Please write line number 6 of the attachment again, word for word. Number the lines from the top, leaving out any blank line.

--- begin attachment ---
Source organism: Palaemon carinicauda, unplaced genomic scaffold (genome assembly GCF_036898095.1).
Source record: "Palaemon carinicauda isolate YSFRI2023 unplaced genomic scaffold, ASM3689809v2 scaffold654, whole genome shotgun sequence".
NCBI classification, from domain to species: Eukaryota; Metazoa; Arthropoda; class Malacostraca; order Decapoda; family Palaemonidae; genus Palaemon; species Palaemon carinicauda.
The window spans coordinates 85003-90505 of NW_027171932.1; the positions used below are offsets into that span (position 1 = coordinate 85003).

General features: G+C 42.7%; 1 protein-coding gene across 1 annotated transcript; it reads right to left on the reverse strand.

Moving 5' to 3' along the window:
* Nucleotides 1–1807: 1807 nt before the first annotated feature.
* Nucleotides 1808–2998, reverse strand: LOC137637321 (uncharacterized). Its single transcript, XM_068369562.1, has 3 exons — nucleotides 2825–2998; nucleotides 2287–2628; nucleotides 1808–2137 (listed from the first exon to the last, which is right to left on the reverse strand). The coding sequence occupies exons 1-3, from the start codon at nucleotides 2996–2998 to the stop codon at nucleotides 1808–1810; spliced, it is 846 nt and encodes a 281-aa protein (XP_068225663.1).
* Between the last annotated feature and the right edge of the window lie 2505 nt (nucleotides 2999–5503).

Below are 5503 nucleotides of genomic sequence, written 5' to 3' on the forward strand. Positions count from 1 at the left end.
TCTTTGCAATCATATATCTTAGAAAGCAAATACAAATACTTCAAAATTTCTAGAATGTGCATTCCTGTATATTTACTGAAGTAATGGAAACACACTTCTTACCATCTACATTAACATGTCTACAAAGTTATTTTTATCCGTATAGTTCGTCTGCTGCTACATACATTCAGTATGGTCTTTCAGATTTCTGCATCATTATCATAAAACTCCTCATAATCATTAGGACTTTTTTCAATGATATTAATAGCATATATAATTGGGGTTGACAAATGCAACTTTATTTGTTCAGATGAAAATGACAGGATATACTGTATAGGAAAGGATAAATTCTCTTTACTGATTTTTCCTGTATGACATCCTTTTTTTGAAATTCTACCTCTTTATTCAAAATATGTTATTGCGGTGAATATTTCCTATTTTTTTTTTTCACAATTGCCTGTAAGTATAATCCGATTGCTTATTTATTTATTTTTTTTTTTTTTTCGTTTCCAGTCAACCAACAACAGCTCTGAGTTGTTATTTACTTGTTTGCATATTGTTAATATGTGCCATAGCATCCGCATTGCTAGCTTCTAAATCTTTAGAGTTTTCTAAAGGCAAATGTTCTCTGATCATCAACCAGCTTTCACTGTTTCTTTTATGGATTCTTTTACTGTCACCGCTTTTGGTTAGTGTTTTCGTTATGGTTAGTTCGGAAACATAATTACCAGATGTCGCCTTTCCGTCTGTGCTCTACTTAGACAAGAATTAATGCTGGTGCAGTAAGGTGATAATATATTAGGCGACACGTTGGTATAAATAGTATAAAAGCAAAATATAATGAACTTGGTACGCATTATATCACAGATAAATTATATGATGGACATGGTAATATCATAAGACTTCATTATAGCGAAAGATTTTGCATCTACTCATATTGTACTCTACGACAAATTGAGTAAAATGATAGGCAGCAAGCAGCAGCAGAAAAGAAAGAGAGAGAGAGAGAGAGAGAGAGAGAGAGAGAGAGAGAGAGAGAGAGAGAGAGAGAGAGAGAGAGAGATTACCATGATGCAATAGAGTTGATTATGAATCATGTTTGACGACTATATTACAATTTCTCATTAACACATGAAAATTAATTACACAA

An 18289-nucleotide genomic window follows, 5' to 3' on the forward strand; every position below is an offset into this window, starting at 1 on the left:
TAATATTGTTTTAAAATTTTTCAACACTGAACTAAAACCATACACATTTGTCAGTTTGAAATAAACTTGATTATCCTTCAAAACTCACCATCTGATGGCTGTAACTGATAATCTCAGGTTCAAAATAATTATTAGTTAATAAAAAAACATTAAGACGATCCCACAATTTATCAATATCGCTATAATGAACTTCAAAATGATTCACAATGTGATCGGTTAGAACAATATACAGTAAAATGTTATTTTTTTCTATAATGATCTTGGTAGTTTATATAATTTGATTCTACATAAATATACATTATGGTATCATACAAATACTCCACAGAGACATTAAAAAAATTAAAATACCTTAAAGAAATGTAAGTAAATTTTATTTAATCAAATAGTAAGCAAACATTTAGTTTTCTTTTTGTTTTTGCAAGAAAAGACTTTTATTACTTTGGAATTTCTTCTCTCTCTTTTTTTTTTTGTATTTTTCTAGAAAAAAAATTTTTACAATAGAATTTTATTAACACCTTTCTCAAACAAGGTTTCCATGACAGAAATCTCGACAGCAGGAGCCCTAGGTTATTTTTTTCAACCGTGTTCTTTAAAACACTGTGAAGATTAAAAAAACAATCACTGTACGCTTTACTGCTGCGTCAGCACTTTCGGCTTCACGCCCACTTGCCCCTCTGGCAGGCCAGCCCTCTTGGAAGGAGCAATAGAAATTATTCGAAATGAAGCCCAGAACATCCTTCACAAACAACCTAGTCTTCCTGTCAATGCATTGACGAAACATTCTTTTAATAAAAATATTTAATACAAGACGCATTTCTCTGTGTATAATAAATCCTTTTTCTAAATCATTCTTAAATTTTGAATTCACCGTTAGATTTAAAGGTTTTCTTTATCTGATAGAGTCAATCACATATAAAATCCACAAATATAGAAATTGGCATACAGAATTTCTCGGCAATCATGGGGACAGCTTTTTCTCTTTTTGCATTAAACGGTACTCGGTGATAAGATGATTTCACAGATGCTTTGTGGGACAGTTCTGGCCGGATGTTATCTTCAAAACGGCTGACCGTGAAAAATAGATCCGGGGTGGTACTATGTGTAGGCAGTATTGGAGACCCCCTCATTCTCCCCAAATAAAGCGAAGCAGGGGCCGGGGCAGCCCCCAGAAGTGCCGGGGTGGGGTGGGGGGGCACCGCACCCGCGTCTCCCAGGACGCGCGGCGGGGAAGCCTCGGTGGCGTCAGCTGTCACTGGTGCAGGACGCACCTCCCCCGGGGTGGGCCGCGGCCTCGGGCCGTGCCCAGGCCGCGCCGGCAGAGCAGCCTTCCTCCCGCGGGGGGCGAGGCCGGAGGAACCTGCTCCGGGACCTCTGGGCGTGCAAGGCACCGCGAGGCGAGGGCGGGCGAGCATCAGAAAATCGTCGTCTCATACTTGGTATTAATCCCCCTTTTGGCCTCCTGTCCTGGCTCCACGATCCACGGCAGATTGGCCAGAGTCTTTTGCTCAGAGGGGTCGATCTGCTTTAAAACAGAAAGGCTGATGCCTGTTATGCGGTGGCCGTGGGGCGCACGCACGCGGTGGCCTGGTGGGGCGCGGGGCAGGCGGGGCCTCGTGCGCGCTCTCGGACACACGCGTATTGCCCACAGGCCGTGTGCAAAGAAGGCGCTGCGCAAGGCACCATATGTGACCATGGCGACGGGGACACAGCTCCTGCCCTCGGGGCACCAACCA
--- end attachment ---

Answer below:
Moving 5' to 3' along the window: